On December 30, 2015, an affidavit of probable cause alleged that William H. Cosby, Jr., Ed.D., a comedian whose storied career spanned decades, committed aggravated indecent sexual assault upon Andrea Constand. For decades, women have been coming forward claiming to have been the victims of Cosby’s unwanted sexual advances, most of them claiming that Cosby drugged them and took advantage of them when they were in an unconscious state. Despite the number of accusers over decades, thus far only one criminal count has been announced. At this point, it appears that the statute of limitation would preclude an indictment charging any criminal acts against the other alleged victims.
That does not mean that we have heard the last of the other accusers. Even though evidence of a defendant’s bad character is “not admissible for the purpose of proving the person acted in conformity therewith,” common sense would dictate that a trier of fact should hear from the other victims who claim Cosby similarly assaulted them.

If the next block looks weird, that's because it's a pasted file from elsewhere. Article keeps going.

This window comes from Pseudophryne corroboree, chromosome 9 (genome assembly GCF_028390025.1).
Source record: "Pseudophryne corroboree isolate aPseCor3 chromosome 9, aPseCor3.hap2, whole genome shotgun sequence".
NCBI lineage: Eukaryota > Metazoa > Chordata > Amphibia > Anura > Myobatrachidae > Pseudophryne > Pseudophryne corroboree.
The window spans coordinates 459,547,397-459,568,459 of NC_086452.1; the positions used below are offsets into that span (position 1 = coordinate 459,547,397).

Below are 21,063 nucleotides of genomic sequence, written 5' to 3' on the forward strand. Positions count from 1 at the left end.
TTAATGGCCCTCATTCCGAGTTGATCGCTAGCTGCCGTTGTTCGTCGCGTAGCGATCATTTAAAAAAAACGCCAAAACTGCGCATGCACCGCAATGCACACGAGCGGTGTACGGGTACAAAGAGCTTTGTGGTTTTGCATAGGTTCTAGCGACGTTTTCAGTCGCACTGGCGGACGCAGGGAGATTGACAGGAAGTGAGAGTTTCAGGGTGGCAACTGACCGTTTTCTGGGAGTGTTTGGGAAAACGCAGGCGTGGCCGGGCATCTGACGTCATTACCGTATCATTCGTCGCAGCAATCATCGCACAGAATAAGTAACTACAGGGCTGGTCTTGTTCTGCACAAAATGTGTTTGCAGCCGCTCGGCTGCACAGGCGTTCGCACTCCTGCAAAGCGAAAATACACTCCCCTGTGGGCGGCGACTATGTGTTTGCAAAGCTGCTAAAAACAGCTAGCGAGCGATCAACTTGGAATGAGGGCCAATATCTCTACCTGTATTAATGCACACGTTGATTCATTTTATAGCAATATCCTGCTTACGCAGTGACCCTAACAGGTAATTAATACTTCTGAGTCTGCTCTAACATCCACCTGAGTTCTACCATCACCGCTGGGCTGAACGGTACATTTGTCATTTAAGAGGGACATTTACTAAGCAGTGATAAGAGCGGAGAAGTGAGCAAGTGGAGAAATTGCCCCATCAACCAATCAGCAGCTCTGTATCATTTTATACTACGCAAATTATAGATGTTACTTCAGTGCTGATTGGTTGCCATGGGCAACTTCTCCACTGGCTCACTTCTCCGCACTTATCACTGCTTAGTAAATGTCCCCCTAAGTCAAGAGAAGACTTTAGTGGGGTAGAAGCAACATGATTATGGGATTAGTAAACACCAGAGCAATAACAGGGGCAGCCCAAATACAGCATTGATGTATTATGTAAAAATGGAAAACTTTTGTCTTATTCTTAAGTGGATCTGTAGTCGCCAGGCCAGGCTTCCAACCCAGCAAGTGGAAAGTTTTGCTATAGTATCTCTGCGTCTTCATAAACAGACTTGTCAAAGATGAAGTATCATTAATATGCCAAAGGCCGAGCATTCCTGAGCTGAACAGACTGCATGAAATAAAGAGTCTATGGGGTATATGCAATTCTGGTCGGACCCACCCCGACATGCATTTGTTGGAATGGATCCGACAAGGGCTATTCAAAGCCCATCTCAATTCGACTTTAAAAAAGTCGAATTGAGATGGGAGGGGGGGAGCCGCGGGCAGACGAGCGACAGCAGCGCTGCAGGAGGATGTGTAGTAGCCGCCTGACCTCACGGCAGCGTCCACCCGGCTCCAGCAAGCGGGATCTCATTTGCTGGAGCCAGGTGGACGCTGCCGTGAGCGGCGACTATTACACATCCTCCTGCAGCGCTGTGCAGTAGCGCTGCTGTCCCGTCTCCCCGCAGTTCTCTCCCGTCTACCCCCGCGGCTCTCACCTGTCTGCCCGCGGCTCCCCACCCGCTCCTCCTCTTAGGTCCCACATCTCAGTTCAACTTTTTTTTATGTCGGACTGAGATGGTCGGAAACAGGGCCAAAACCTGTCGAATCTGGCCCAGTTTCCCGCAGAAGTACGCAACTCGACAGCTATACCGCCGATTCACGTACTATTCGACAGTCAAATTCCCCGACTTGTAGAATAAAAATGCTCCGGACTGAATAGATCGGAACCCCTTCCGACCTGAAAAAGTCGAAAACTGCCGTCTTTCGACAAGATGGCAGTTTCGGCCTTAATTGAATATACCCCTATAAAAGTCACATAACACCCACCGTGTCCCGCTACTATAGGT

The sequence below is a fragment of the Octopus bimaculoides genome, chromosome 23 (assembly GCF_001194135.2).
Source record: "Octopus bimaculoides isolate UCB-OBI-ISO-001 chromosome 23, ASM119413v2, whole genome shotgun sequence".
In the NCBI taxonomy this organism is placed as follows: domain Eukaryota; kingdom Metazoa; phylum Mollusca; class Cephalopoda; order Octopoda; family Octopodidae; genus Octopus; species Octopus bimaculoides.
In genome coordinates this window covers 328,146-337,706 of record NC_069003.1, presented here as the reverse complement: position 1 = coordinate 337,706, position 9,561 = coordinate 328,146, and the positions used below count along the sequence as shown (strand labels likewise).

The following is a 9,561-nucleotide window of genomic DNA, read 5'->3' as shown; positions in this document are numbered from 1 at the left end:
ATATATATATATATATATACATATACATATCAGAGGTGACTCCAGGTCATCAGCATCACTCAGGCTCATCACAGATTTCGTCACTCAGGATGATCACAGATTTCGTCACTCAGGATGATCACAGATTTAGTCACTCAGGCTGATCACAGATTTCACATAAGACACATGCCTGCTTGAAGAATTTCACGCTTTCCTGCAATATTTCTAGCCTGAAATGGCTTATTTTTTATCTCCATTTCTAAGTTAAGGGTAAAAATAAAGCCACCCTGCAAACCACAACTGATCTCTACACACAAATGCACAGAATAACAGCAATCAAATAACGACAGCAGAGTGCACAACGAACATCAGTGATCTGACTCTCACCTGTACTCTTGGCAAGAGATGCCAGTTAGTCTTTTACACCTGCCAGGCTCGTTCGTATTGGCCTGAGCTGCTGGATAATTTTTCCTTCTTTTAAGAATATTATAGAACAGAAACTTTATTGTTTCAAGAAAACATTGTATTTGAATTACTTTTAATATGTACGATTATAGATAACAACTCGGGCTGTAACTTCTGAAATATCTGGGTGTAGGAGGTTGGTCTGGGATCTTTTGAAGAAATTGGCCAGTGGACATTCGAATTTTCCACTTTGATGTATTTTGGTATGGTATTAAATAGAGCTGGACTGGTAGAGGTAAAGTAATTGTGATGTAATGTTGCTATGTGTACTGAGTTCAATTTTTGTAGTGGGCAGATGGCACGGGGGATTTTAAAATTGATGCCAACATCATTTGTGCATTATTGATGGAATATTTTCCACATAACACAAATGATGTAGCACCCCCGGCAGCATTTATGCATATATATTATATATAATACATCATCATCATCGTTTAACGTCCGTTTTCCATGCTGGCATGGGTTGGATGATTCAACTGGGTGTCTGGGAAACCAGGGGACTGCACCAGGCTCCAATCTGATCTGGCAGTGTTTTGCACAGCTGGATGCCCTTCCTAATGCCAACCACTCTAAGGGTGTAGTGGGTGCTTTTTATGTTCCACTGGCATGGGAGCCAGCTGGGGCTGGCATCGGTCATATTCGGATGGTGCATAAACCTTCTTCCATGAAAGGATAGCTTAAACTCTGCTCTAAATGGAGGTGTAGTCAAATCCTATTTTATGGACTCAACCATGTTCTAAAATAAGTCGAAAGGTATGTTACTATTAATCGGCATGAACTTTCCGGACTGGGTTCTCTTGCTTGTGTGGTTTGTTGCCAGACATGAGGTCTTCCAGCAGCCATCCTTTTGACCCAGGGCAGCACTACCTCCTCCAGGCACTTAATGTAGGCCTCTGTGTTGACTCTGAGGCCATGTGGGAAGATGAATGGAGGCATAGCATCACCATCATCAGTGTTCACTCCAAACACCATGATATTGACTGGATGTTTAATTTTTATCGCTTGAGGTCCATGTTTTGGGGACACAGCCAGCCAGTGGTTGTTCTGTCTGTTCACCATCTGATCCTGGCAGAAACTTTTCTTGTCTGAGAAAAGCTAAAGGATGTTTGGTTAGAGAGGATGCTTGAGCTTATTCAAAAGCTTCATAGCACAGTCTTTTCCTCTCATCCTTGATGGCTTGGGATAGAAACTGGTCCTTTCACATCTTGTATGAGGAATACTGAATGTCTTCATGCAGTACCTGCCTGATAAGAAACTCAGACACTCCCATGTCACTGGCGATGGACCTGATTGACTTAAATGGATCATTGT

What are the odds that one man could be falsely accused by fifty women? A few courts have asked exactly this question using something called the doctrine of chances, a rule that expressly considers the likelihood that the defendant is innocent of the present offense in light of what we know about his past. Rather than conducting such an analysis, however, a number of courts tend to merely admit all prior sexual misconduct under what is known as the lustful disposition exception.
Prior sexual misconduct, however, is no more likely than other types of bad acts to predict future misconduct. Because courts more readily admit prior acts to predict future conduct when the acts are of a sexual nature, it seems likely that Cosby’s other accusers will be allowed to testify. The result in this case seems correct, but the logic is certainly questionable.
Criminal Law, Evidence, Bill Cosby, Lustful disposition exception, Doctrine of chances, Sexual assault, Character evidence, Prior sexual misconduct